SE PA:  some trees I measured today
  Oct 13, 2006 14:22 PDT 
Had another doctors appt today, so I used the balance to measure trees.

The Lacrosse sycamore, Lansdowne Pa.
23.6x 86.0 max spread 169

The Bonsall sycamore, Lansdowne Pa
19.6x 94.4 max spread 78'

The Grange manor Tulip poplar, Haverford Pa This site may have more potential. I will return.
14.6 x 128.0

West Chester Univ. Bartram Oak ,natural hybrid between willow oak and red oak. (Q. heterophylla) discovered by John Bartram of Franklinia fame.
16.3 x 94.9 max spread 92'

Tried to locate a couple of other trees from the Penn tree list, but to no avail. 

Measured some non natives too. Found a new champ for London plane 13.2 x 101.8. 
A male gingko 17.7 x 90.6 and a weeping european beech, on american rootstock planted around 1711 that has about nine trunks from touching the ground and rooting. 12.1 x 64.7 93' spd. and a regular E. beech 15.8 x 80.5 90' spd. Boulevard cypress (Chamaecyparis pisifera 'Cyano-viridis') 4.6 x 36.7 21' spd (big for the cultivar)


RE: some trees I measured today
  Oct 14, 2006 11:12 PDT 

Yep, above ground. It probably would have touched the ground, but a young Bill Hascher put a japanese style crutch on the limb, and it is now held up by that. This tree used to have a house behind it, but the town bought it and removed the house. It occupies a nice large lot in the middle of town now. I am going to send you a pic of the weeping beech, since you enjoy the gnarly ones. Scott

-------------- Original message --------------
From: Will Blozan 

169 foot spread? Above ground? WOW!
RE: some trees I measured today
  Oct 16, 2006 08:26 PDT 

That is the largest spread of the sycamores in my database. the next two are 142 and 136. Does it count if the branch has human assistance? the 169' tree has a japanese style crutch supporting the limb.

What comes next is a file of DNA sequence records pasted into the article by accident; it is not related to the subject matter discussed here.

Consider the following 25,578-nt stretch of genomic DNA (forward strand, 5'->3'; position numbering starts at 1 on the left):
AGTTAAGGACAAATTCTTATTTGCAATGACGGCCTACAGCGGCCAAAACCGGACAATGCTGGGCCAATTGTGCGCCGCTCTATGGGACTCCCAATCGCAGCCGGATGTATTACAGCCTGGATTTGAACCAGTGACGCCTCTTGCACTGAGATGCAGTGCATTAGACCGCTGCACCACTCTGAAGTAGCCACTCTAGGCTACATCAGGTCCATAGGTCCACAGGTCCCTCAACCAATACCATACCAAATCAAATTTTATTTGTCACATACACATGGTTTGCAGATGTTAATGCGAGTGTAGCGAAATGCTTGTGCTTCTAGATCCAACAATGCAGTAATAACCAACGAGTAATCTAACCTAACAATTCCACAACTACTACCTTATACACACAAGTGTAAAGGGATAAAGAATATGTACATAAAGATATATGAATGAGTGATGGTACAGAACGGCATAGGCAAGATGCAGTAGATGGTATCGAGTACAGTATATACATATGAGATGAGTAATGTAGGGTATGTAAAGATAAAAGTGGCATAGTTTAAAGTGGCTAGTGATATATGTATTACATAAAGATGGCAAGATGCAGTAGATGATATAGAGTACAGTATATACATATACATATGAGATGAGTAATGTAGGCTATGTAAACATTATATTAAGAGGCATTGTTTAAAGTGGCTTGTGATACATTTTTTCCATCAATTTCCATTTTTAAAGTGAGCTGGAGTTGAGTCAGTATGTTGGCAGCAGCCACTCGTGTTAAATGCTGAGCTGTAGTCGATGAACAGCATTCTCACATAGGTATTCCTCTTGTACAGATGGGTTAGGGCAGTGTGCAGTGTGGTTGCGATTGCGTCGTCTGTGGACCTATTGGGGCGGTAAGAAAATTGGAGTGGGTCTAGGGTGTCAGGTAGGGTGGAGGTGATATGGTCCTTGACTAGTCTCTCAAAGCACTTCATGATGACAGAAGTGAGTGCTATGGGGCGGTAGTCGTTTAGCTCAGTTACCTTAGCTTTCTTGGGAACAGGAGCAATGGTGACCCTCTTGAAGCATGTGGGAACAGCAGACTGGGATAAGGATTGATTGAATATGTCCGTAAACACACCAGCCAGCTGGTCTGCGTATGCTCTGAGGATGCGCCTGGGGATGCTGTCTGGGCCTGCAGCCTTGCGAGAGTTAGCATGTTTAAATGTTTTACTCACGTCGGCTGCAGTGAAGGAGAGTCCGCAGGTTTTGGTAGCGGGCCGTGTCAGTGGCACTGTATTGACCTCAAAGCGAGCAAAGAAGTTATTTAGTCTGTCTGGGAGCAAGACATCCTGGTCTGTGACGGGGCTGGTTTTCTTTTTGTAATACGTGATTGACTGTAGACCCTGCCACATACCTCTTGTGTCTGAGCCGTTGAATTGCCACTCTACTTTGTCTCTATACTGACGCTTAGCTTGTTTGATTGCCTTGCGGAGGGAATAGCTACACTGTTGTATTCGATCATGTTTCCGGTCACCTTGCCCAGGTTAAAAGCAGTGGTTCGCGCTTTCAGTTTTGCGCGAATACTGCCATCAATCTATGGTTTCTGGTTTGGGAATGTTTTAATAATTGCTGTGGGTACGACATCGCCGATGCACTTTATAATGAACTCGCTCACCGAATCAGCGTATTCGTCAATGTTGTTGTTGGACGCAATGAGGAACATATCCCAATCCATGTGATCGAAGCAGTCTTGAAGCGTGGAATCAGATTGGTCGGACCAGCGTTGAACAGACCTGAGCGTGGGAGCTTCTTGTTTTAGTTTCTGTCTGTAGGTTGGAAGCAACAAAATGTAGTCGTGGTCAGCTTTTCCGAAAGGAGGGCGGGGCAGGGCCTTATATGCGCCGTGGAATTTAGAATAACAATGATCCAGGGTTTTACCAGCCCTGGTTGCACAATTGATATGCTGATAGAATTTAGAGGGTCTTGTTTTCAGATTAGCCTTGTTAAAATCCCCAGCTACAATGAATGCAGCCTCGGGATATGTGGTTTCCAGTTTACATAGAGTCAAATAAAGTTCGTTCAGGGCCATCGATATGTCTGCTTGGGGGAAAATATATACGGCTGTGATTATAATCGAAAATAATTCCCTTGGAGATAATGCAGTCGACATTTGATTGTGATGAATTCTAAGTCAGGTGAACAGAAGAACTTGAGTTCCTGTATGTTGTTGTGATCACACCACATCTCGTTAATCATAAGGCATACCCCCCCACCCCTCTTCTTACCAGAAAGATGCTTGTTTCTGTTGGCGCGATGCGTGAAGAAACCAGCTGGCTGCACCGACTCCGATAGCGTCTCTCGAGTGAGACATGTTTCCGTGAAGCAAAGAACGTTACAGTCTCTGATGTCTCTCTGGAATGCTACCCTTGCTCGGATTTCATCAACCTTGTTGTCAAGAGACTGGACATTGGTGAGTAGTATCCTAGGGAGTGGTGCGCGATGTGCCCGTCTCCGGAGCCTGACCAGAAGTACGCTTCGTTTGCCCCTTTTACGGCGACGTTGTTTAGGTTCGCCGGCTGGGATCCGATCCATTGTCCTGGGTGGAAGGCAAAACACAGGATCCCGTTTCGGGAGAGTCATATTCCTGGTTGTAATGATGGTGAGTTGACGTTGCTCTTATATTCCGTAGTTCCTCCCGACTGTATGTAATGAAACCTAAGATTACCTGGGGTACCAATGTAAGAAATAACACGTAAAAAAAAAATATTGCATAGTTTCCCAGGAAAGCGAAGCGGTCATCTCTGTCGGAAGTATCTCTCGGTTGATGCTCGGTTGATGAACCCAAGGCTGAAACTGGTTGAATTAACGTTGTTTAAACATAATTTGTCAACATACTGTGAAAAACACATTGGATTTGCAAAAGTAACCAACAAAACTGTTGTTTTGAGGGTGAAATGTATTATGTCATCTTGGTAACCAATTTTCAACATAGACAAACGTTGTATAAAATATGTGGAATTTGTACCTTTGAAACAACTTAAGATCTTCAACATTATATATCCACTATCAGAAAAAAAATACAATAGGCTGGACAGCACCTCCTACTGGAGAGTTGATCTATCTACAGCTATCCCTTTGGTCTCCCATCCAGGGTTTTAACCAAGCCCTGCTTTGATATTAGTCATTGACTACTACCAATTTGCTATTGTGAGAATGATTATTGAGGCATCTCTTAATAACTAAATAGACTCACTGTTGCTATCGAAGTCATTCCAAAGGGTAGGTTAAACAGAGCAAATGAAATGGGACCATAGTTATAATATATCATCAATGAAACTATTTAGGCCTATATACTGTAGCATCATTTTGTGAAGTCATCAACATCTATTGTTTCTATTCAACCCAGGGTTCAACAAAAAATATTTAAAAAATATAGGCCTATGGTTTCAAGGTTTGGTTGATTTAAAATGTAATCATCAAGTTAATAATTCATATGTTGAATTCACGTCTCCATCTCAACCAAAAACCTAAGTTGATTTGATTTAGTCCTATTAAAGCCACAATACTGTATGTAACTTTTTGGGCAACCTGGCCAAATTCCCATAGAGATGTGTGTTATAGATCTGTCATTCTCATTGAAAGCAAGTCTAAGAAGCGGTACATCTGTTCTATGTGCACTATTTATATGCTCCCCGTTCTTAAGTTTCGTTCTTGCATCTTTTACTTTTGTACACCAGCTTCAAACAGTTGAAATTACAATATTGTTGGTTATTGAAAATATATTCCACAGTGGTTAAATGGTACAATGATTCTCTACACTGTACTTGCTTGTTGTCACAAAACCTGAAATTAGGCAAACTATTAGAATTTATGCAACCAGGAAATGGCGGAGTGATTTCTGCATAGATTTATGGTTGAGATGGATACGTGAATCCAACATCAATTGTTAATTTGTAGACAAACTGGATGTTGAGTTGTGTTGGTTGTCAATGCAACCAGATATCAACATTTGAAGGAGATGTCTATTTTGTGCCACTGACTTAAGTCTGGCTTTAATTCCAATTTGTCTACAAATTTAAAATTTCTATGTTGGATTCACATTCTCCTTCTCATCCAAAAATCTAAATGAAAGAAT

Record spread   Robert Leverett
  Oct 16, 2006 10:31 PDT 


   So far as I'm concerned, human assistance is permissible. The long
151-foot spread of the Sunderland Sycamore is assisted by cables aloft.
The Pinchot Sycamore and the Hatfield Sycamores are likewise cabled. If
one tree is disqualified, we'd need to disqualify all spreads where
there is artificial limb assistance I'd think. Maybe Will Blozan and
others will weigh in on what should or shouldn't be permissible.
However, at this point, I'd say you have the record spread for a tree in
the Northeast. Congratulations!

Re: Record spread
  Oct 16, 2006 10:48 PDT 

Thanks, wasn't even trying! Didn't know there was such a record. This tree is on the Penn tree list, and is supposed to be 325 years old. Don't know for sure though. It is, however, in the middle of a small city called Lansdowne, Pa. The skyline of Philadelphia is very visible. There used to be a house next to the tree. I have a picture of this, but now the house is gone and it has it's very own park around it. I will send some pics to Ed to post.